LC: Good job avoiding spoilers there. One more question, and we’ll wrap this up. I imagine that people who are familiar with Hobomancer will want to read this book, to see how you’ve brought the setting to life. But what about people who have never heard of Hobomancer, who--as hard as may be to imagine--have never even spent any time thinking about hobos? How would you describe the book to a person like that, and why should they read it?
CN: This is a book about train-hopping hobo wizards in 1930’s America. It’s a story of a man wrapped up in events beyond his reckoning. It’s an adventure to save the United States as we know them. It’s a fast paced race that will leave the smell of coal smoke in your nose and the sound of the whistle singing in your ears.
LC: Excellent. Thanks for your time, Carter, and for giving such thoughtful answers. And thanks for writing the book. I greatly enjoyed it, and I think other people will, too.
Conducted by Leighton Connor
This is the continuation of my interview with Carter Newton about his new novel Suicide’s Run: A Tale of the Hobomancers (on sale now!) In the first part, which you can read here, Carter and I talked about how Carter went about translating an RPG setting into a novel and turning character sheets into real characters. In Part Two we talk more about the characters, and the particular challenges Carter faced as a white male trying to write a convincing black female character.
Leighton Connor: One of the things I really enjoy about the book is the way you make the hobomancer characters so mysterious--since the book is from Suicide’s point of view, we only gradually learn about them as he gets to know them better, and we never learn all their secrets. Without getting into too much detail, which of the hobomancer characters was the most fun to write?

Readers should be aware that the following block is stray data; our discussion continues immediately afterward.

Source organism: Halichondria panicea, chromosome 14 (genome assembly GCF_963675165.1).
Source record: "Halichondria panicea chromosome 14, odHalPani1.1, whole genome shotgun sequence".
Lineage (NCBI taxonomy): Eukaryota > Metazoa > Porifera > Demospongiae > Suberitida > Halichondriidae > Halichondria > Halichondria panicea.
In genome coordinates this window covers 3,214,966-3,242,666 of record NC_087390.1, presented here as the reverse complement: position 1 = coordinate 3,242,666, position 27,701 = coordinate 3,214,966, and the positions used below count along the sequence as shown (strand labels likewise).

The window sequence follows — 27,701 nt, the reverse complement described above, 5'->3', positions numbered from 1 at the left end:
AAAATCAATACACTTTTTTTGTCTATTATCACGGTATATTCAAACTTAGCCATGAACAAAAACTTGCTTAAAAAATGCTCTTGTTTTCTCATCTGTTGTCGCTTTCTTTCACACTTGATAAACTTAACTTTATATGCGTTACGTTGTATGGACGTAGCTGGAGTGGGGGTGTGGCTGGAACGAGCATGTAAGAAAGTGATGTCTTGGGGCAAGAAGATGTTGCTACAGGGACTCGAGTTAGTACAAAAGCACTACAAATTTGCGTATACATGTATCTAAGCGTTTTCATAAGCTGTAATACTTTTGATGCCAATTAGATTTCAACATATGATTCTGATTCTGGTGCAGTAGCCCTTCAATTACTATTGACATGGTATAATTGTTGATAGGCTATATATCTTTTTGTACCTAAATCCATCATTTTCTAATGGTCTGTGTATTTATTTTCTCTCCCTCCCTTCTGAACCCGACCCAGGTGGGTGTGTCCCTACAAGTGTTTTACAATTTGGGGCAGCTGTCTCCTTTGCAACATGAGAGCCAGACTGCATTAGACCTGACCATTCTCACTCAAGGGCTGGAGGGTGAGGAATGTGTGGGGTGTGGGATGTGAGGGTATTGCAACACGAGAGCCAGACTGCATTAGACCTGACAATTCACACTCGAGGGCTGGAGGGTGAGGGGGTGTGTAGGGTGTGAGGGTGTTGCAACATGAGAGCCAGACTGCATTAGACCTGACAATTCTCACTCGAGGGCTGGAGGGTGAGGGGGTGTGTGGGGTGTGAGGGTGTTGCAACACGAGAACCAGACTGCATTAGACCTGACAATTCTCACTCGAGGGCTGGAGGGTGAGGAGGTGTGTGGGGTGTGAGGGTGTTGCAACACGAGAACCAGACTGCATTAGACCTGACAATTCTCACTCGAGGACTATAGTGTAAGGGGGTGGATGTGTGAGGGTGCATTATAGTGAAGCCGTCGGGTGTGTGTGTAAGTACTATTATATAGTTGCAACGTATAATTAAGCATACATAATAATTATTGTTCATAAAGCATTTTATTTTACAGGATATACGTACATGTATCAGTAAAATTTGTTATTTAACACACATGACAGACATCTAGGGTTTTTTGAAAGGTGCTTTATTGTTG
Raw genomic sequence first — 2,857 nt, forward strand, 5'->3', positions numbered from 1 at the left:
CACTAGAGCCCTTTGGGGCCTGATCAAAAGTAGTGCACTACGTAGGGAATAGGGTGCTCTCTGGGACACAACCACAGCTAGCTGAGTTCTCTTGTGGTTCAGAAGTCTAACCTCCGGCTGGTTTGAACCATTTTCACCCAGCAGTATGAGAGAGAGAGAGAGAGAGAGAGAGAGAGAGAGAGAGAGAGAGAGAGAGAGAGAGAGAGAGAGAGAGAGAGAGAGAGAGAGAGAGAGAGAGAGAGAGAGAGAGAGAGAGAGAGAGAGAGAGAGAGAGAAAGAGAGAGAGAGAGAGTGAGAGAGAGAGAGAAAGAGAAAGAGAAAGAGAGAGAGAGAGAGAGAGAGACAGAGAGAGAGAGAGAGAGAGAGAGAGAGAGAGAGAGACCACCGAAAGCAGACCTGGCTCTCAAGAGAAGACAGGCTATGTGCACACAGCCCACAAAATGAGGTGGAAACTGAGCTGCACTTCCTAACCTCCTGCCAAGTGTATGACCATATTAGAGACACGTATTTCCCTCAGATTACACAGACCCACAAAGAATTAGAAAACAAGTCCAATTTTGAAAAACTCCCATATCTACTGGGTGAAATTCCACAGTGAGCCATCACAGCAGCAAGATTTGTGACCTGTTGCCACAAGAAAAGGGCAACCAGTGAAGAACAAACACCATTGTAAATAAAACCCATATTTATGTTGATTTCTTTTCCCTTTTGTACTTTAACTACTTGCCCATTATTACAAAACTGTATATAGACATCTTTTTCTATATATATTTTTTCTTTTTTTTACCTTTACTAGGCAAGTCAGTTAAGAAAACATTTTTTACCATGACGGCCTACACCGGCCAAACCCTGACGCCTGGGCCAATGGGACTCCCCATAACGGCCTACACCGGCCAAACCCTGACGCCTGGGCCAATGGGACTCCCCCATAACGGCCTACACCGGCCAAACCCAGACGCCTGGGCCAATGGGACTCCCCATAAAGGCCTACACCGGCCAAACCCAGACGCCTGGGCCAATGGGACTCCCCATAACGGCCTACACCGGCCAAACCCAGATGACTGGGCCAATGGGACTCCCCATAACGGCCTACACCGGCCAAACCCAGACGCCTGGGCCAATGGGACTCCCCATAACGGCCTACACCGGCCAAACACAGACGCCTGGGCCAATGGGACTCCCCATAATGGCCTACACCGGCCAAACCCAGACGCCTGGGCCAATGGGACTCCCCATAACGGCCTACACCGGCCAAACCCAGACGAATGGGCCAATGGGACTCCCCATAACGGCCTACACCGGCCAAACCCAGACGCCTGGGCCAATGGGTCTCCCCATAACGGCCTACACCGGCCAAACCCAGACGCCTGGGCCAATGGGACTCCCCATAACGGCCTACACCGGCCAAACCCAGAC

Carter Newton: That’s hard! You basically just asked me to pick my favorite child. All of the hobos were fun in different places and for different reasons. Nugget was fun, because there’s some real fun in writing a curmudgeon. Scoreboard has a couple of very subtle jokes that I hope somebody catches and says, “Hey, you know...” I think Montana Handle ended up being the most like how I envisioned in the beginning. His WWPHITM was Christian Kane in Leverage. With a dash of Aragorn.
Even the bad guys are fun to write. Particularly as they start posturing and jockeying for position.
Okay, fine, it’s George Porter. She’s my favorite.
LC: George Porter is an African American female, and you’re a white guy. When you were writing her, were you concerned that she would come across as . . . well, as a white guy’s flawed perspective on being a black woman in the 1930’s?
CN: Concerned? Are you kidding? I was terrified.
There’s a section in the Hobomancer rulebook that says, essentially, it was bad to be a hobo, it was worse to be a female hobo, it was even worse to be a hobo person of color, and to be a hobo woman of color was unspeakable. So in a moment of unbelievable hubris I said, “Okay, the leader of this crew of hobomancers is a woman of color.” And then I started writing, and after about ten pages or so, I realized what I’d done and that I needed to stop and read a lot to avoid some of the really bad traps in fiction.
LC: Like what?
CN: There’s a particular trope in fiction in which a person of color exists to do something magical for the main - usually white - character. Think Bagger Vance or Uncle Remus. And after I’d started re-reading what I’d done with George Porter, I realized that by definition I’d done exactly that. And then I kicked myself for about a week and a half.